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I understand the concept. But I think I am making a silly mistake. This is what I want (psuedo-ish code). This is for an exercise. I am unable to understand lower origin part and the syntax of the first two lines.

norm = LogNorm(image.mean() + 0.5 * image.std(), image.max(), clip='True', 
               cmap=cm.gray, origin="lower")

image is a numpy array here. How to pass these norm and cmap parameters in matplotlib to plt.show or imshow()?

This doesn't work:

imshow(image, cmap=cm.gray, LogNorm(......))
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closed as unclear what you're asking by perimosocordiae, YXD, Richard Morgan, Jeff Lambert, RobV Mar 19 '14 at 15:43

Please clarify your specific problem or add additional details to highlight exactly what you need. As it's currently written, it’s hard to tell exactly what you're asking. See the How to Ask page for help clarifying this question.If this question can be reworded to fit the rules in the help center, please edit the question.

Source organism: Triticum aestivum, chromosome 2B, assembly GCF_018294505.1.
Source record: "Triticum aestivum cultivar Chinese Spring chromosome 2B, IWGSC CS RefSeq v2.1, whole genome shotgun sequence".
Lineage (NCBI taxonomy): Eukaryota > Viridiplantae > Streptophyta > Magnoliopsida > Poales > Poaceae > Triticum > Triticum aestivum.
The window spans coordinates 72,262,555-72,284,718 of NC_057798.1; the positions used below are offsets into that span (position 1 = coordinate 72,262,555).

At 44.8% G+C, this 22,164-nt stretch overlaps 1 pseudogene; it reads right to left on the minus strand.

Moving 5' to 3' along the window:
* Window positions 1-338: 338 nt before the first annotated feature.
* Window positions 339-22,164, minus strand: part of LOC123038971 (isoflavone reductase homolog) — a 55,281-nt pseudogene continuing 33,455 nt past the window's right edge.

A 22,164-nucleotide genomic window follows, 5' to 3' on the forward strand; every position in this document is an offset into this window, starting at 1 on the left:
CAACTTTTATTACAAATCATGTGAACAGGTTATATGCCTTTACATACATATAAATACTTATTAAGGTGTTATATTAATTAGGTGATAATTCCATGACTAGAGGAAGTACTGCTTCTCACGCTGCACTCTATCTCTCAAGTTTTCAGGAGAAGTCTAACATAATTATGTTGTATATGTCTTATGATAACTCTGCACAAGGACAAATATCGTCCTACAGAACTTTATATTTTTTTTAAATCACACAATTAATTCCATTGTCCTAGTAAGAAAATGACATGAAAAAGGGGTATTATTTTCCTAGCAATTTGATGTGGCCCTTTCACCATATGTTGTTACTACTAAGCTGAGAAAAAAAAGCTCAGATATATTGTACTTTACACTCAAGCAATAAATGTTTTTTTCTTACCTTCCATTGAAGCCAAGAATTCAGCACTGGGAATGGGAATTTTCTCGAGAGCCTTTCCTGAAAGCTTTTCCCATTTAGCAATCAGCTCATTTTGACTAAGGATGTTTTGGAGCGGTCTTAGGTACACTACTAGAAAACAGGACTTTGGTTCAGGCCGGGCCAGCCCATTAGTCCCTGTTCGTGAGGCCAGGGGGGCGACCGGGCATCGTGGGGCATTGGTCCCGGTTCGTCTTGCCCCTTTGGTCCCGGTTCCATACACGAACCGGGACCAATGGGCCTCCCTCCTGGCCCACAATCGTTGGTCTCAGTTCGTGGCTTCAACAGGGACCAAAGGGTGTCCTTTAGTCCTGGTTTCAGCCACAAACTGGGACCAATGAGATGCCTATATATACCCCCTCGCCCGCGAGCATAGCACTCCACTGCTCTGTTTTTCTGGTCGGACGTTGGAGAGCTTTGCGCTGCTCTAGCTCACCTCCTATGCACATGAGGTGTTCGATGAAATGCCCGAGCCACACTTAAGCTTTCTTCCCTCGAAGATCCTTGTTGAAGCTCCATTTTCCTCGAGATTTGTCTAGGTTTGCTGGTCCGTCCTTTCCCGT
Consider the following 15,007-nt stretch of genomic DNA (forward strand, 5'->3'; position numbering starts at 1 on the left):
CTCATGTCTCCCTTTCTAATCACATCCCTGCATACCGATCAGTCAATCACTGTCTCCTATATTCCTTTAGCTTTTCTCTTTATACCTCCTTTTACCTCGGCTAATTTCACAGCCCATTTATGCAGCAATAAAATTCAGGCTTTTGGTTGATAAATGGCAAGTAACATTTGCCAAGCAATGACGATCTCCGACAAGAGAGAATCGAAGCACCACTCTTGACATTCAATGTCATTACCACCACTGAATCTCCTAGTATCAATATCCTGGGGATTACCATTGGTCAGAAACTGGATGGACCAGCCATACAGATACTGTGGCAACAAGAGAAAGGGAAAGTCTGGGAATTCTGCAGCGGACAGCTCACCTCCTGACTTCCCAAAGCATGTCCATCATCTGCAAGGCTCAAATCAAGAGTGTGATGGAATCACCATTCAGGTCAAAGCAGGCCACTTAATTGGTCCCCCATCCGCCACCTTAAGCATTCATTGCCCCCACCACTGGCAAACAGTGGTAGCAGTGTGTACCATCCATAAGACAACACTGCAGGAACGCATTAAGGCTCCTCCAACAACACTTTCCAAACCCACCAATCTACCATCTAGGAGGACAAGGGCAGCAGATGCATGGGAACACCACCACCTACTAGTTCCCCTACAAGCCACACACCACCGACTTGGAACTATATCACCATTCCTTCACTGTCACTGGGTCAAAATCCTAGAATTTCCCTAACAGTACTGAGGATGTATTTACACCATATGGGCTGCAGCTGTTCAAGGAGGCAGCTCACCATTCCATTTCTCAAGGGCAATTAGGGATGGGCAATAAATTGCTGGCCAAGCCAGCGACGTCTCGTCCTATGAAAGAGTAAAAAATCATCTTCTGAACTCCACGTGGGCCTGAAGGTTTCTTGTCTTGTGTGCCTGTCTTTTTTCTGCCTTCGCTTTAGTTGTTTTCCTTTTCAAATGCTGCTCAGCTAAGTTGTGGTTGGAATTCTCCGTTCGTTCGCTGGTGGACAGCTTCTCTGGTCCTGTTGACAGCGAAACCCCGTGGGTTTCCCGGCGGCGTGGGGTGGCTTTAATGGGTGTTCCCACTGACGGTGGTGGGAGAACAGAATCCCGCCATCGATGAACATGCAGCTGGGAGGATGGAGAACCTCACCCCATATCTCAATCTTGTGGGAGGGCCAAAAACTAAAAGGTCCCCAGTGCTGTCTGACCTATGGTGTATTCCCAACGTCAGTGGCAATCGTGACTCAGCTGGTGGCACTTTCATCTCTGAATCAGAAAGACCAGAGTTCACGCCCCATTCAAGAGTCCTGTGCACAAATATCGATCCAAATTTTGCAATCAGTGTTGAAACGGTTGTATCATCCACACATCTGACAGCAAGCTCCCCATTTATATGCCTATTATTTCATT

2  
what is lm? Where are you calculating the center of mass? – tcaswell Mar 18 '14 at 17:37
    
Perhaps lm is a typo for ln, the natural log? – perimosocordiae Mar 18 '14 at 18:25
    
@tcaswell My guess is lm should be LogNorm‌​? – askewchan Mar 18 '14 at 19:31
1  
I think the real mystery here is how the title relates to the question. – askewchan Mar 18 '14 at 19:43
1  
Haha, sorry for the trouble. Mixed up two questions. Was groggy at the time of asking. 'lm' was given in the assignment. It is a typo, I guess as well for ln/LogNorm. – madratman Mar 20 '14 at 5:26
up vote 2 down vote accepted

Does this work?

from matplotlib import colors, cm, pyplot as plt

norm = colors.LogNorm(image.mean() + 0.5 * image.std(), image.max(), clip='True')
plt.imshow(image, cmap=cm.gray, norm=norm, origin="lower")

This creates a special colormap that ranges from image.mean() + 0.5 * image.std() to image.max() using a logarithmic scale. More general information is here: colors and specifically: LogNorm

The origin='lower' means that the [0,0] element (the 'origin') of the array is shown in the lower left part of the figure. Normally the origin of an array is in the upper left.

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1  
Yes it does. Thank you. – madratman Mar 20 '14 at 5:43

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